WASHINGTON – Airports Council International – North America (ACI-NA), the trade association representing commercial service airports in the United States and Canada, today called for continued collaboration and coordination between the aviation stakeholders and the U.S. government as travel begins to resume with the release of ‘Runway to Recovery,’ a document put forward by the U.S. Departments of Transportation, Homeland Security, and Health & Human Services with guidance on the recovery of the aviation sector.
“America’s airports are committed to ensuring the health, safety, and security of the traveling public and airport workers,” said ACI-NA President and CEO Kevin M. Burke. “We are grateful for our ongoing collaboration with federal aviation officials as commercial passenger traffic starts to increase. The guidance included in ‘Runway to Recovery’ represents another important step in that conversation.”
Since the beginning of the COVID-19 pandemic, airports have been intensely focused on providing for the health and safety of their passengers, employees, and tenants and urged federal regulators to establish consistent federal guidelines to ensure the efficient recovery of the aviation sector. Any federal guidance should be developed through collaboration and coordination with aviation industry stakeholders to ensure new measures are risk-based, account for the efficacy, ease of integration without costly facility modifications, and the local actions already being taken by airports to promote health and safety in aviation.
“Airports will continue to work with all relevant federal, state, and local health and aviation officials to harmonize our risk mitigation measures to provide for the health, safety, and security of passengers and workers,” Burke said. “Airports have already taken a number of steps to limit the spread of COVID-19, including the adoption of physical distancing guidelines in terminal buildings, calling for a federal requirement for the use of face coverings, increasing the frequency of facility cleaning and modifying the operational parameters for heating, ventilation and air conditioning systems.”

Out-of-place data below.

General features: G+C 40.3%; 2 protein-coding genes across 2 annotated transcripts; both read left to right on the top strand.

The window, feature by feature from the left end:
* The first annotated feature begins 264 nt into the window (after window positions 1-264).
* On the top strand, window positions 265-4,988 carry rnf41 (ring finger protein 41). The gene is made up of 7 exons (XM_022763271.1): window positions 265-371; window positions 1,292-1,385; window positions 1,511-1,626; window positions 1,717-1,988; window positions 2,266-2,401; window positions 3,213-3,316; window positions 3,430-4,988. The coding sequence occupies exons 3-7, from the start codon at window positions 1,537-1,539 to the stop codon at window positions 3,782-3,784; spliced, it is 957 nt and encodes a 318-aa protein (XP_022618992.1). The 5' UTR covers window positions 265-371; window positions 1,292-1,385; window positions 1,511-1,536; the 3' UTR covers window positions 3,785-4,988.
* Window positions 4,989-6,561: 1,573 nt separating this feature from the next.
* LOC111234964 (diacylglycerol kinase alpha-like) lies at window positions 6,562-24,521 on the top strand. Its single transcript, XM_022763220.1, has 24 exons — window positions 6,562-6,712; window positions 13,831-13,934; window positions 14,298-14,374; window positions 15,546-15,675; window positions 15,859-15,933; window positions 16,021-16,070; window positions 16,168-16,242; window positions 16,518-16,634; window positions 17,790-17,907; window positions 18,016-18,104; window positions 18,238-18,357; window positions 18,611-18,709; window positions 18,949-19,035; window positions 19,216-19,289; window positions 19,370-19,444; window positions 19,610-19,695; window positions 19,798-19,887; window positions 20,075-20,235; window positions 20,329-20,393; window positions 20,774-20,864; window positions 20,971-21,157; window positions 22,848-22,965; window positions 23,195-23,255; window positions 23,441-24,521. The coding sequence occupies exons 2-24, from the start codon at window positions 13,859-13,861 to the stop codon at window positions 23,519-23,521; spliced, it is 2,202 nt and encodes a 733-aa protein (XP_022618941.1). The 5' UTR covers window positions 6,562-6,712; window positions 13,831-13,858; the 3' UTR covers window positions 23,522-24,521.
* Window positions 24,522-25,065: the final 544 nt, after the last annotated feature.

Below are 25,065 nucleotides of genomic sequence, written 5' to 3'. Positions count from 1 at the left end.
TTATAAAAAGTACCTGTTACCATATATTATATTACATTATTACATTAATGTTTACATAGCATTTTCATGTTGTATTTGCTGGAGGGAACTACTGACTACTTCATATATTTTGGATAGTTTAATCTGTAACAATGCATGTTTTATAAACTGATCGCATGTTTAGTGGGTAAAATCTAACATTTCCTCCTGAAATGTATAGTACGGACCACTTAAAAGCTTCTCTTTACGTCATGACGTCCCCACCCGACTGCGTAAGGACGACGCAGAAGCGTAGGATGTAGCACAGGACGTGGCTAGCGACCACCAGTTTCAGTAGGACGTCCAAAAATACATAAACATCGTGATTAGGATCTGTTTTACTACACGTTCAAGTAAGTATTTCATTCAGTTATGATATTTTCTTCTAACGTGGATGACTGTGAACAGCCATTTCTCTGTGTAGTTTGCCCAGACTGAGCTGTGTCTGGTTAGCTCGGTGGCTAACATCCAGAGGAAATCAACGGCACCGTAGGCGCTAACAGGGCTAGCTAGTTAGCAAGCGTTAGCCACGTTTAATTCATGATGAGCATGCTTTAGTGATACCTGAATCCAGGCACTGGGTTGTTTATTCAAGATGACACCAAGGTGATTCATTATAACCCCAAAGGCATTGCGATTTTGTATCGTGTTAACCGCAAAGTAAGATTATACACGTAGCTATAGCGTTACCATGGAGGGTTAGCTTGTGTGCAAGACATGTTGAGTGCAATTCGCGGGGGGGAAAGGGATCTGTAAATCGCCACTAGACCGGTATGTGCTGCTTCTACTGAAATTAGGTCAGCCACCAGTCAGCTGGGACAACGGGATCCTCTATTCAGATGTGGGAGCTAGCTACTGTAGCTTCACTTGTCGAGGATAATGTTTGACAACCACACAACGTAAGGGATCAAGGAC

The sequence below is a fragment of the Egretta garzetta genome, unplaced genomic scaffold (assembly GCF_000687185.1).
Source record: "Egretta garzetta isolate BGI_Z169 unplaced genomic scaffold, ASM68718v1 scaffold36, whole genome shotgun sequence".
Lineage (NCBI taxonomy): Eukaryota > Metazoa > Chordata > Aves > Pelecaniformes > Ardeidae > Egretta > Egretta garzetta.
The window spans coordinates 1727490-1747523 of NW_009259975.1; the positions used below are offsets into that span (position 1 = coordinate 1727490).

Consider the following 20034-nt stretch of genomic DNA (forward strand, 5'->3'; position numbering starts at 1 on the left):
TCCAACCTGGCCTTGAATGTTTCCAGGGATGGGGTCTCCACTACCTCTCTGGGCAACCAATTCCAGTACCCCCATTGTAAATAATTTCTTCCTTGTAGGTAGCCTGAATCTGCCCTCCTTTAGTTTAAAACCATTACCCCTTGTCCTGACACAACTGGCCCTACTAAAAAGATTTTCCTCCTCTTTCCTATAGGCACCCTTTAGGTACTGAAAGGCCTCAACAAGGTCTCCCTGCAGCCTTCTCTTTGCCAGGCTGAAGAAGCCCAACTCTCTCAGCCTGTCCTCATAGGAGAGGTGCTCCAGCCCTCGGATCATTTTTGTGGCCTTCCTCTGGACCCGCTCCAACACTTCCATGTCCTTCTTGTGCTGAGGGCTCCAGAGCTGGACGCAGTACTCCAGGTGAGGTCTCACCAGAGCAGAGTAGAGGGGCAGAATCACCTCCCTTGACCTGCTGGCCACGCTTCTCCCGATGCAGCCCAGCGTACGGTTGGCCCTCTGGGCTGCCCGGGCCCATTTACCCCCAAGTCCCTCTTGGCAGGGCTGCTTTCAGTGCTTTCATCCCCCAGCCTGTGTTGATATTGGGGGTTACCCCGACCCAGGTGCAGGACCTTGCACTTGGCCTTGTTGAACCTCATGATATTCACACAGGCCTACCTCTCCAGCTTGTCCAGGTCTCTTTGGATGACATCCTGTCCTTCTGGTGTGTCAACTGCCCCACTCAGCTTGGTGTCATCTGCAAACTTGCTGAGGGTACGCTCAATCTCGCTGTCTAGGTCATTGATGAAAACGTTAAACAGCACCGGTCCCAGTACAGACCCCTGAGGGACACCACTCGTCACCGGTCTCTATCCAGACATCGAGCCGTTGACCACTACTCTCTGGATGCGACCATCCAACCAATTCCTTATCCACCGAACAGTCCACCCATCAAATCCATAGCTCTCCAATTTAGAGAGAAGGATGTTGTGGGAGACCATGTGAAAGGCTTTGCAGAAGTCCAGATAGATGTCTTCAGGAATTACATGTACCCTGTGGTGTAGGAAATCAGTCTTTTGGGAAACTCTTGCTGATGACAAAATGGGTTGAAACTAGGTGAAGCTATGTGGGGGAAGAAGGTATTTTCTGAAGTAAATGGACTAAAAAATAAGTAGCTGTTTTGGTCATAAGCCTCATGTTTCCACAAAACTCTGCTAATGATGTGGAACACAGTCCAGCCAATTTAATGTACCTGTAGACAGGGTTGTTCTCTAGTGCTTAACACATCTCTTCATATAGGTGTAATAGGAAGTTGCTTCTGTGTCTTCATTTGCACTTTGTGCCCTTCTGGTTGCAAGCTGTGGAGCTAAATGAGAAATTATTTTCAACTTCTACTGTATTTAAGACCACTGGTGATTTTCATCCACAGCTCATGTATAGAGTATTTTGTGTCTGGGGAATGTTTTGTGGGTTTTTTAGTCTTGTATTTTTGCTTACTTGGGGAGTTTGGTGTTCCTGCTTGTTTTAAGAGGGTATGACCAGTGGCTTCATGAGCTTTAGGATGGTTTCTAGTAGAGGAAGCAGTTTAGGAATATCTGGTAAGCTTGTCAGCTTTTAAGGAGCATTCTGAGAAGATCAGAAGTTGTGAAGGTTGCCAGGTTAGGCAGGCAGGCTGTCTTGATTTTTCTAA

In testimony before the House Committee on Homeland Security House Subcommittee on Transportation and Maritime Security last week, Burke explained the unexpected plunge in travel related to COVID-19 will cost U.S. airports at least $23 billion and stressed the need for additional federal funding to help airports meet operating costs, enhance security, and provide for the health of the traveling public. He called for $13 billion in additional emergency assistance to help airports meet growing operating costs and their debt-service obligations in the coming year and to establish a joint advisory panel involving the Department of Homeland Security, the Department of Transportation, the Department of Health and Human Services, the Department of State, and industry stakeholders to develop recommendations for the operational, infrastructure, and technology issues related to pandemic planning.
North American airports this week unveiled a series of recommendations compiled by ACI-NA’s Airport Industry Recovery Advisory Panel to ensure the health and safety of travelers and workers passing through airport facilities. As the report recommends, the recovery of the aviation sector will require a consistent and harmonized approach with clear industry standards and good practices.
ACI-NA also launched the “Ready for Every Journey” campaign to educate passengers about the steps airports have taken to keep passengers healthy and safe and to let them know what to expect and how to prepare for air travel during the COVID-19 pandemic.